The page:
Is this Germaine Greer's #listeningtomen face? Photo: Getty
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Mansplainers anonymous: Men Explain Things to Me by Rebecca Solnit

Solnit’s lead essay became a viral sensation because many women recognised the experience of having their expertise instantly dismissed because of the lady-shaped package it came in. 

Men Explain Things to Me
Rebecca Solnit
Granta, 144pp, $12.99

A few months ago, I went to record a television show about politics. One of my fellow guests was a male political writer, past the first flush of youth, and for half an hour we gave the somnambulant viewers of daytime telly the benefit of our dubious wisdom. Afterwards, I asked him what he was off to do next. “Oh, lunch with a spad. You know, we talk off the record and they give me stuff for the paper.” He continued in this vein for several minutes, during which my eyebrows crept ever closer to my hairline. Was this guy explaining the concept of the lobby system to me? It appeared that he was. He must have thought I’d won the opportunity to appear on a politics TV show in a raffle.

Thanks to the lead essay in this collection by Rebecca Solnit, I knew that I wasn’t alone in being patronised in this intriguingly gendered way. Men Explain Things to Me begins with the writer in Aspen at the home of an “imposing man who’d made a lot of money”. Hearing that she is an author, the man asks, “in the way you encourage your friend’s seven-year-old to describe flute practice”, what her books are about. She begins to tell him about her latest work, on Eadweard Muybridge, but he cuts her off: “And have you heard about the very important Muybridge book that came out this year?” She and her friend try in vain to tell him that it’s her book he’s talking about. But he carries on, “with that smug look I know so well in a man holding forth, eyes fixed on the fuzzy far horizon of his own authority”. When her friend finally communicates the idea that a woman could have written the book the Very Important Man liked so much, it transpires he has not even read it, just read about it in the New York Review of Books. He turns ashen.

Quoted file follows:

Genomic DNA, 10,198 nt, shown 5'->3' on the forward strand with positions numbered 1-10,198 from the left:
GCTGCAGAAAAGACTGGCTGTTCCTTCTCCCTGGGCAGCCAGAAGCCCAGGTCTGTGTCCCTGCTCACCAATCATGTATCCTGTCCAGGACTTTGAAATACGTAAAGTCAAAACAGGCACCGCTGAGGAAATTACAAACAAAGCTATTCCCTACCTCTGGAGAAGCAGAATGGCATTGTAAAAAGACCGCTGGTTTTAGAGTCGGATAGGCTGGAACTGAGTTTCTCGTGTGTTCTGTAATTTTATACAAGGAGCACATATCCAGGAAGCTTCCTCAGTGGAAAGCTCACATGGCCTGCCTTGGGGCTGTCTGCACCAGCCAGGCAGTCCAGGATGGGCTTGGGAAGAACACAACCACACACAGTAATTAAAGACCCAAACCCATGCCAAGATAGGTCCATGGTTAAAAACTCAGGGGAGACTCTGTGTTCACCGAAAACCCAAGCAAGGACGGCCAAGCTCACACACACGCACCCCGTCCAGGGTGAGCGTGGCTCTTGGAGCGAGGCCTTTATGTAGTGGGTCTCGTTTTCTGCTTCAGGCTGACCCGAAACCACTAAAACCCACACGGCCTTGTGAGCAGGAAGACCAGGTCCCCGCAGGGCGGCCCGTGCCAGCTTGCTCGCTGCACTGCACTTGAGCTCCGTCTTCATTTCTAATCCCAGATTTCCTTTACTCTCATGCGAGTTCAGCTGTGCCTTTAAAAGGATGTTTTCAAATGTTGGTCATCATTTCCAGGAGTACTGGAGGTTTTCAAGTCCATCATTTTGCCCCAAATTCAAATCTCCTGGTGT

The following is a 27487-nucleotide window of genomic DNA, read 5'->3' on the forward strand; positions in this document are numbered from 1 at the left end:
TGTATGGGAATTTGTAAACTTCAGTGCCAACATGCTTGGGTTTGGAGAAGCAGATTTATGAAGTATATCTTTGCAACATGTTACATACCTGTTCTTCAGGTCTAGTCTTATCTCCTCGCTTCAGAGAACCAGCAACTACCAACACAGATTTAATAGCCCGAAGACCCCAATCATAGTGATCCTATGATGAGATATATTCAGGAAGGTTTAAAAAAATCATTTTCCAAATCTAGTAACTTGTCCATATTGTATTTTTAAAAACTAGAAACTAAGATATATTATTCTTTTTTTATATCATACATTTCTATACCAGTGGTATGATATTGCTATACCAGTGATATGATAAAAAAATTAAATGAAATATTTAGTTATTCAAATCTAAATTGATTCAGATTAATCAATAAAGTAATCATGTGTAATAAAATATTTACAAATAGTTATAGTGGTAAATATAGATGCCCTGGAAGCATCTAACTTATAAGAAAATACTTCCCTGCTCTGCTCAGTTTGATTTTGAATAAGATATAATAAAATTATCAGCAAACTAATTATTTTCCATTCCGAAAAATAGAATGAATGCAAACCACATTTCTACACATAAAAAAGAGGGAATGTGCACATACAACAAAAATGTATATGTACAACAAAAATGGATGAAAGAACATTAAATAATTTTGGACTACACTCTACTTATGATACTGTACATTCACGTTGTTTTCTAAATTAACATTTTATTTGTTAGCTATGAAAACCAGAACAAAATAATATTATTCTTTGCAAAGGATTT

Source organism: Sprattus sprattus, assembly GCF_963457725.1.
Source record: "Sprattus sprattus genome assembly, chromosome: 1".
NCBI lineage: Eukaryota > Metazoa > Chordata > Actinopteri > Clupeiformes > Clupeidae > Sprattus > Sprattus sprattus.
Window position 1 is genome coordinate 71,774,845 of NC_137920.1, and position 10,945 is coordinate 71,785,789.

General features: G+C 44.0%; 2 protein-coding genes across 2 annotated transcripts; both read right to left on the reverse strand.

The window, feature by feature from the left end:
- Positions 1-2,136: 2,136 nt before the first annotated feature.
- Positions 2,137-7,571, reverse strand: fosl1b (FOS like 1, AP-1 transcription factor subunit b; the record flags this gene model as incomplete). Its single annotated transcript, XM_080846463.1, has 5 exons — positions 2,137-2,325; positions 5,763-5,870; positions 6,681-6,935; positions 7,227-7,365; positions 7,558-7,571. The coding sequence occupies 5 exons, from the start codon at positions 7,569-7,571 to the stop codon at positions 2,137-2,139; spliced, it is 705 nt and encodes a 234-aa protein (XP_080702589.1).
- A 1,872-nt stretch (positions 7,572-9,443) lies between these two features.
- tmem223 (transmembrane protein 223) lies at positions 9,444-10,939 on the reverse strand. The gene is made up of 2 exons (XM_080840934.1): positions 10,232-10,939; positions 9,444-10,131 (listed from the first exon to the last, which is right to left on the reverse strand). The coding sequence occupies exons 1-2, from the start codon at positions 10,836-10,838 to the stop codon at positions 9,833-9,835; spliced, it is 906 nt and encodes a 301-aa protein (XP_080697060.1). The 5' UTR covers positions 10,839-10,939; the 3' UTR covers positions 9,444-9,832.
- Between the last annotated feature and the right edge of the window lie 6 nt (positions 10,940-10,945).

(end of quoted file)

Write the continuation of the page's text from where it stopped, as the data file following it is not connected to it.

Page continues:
Solnit’s essay became a viral sensation because so many women recognised an experience they had never been able to vocalise before: having their expertise instantly dismissed because of the lady-shaped package it came in. The subsequent discussion led to the coinage of the word “mansplaining” (although Solnit’s not a fan of it and neither am I: you don’t fight being patronised by patronising others in return. I’ve met at least, ooh, two or three men, maybe four, who were perfectly tolerable human beings).

The internet being what it is, the essay was strip-mined for that one idea and very little attention was paid to where Solnit takes it next. She weaves a global story of women’s voices and their testimony being downgraded or dismissed: the female FBI agent whose warnings about al-Qaeda were ignored; the women who need a male witness to corroborate their rape; the writers and politicians whose anger is read as “shrill” and “hysterical”, who are told to “make me a sandwich” by 17-year-old neckbeards on Reddit. We saw it again when William Hague’s recent attendance at a summit on rape in war zones was deemed a trivial distraction from Proper Foreign Policy, which involves bombs and flags and men firing AK-47s into the air. (The Bosnian war: 50,000 rapes. Eastern Congo: 22 per cent of men and 30 per cent of women report conflict-related sexual violence. Iraq: who knows?) That self-important guy in Aspen is the thin end of a thick wedge.